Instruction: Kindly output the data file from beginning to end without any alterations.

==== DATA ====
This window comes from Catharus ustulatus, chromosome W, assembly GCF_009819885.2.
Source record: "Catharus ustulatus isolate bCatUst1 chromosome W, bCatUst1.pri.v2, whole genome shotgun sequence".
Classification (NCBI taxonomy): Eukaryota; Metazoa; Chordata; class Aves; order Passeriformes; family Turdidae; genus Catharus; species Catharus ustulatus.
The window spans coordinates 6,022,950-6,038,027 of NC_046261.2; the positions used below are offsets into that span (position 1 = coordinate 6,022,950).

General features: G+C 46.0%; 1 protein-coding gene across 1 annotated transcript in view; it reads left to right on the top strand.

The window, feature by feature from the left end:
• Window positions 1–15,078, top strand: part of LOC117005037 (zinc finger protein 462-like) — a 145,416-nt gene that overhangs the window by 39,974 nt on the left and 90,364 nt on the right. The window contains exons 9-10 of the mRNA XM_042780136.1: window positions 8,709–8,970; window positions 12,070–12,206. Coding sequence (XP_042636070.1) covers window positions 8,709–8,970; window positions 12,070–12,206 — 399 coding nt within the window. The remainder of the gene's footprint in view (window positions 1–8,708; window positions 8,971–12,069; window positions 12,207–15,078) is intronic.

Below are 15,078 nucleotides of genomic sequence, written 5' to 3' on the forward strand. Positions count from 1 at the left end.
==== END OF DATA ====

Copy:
This window comes from Catharus ustulatus, chromosome W, assembly GCF_009819885.2.
Source record: "Catharus ustulatus isolate bCatUst1 chromosome W, bCatUst1.pri.v2, whole genome shotgun sequence".
Classification (NCBI taxonomy): Eukaryota; Metazoa; Chordata; class Aves; order Passeriformes; family Turdidae; genus Catharus; species Catharus ustulatus.
The window spans coordinates 6,022,950-6,038,027 of NC_046261.2; the positions used below are offsets into that span (position 1 = coordinate 6,022,950).

General features: G+C 46.0%; 1 protein-coding gene across 1 annotated transcript in view; it reads left to right on the top strand.

The window, feature by feature from the left end:
• Window positions 1–15,078, top strand: part of LOC117005037 (zinc finger protein 462-like) — a 145,416-nt gene that overhangs the window by 39,974 nt on the left and 90,364 nt on the right. The window contains exons 9-10 of the mRNA XM_042780136.1: window positions 8,709–8,970; window positions 12,070–12,206. Coding sequence (XP_042636070.1) covers window positions 8,709–8,970; window positions 12,070–12,206 — 399 coding nt within the window. The remainder of the gene's footprint in view (window positions 1–8,708; window positions 8,971–12,069; window positions 12,207–15,078) is intronic.

Below are 15,078 nucleotides of genomic sequence, written 5' to 3' on the forward strand. Positions count from 1 at the left end.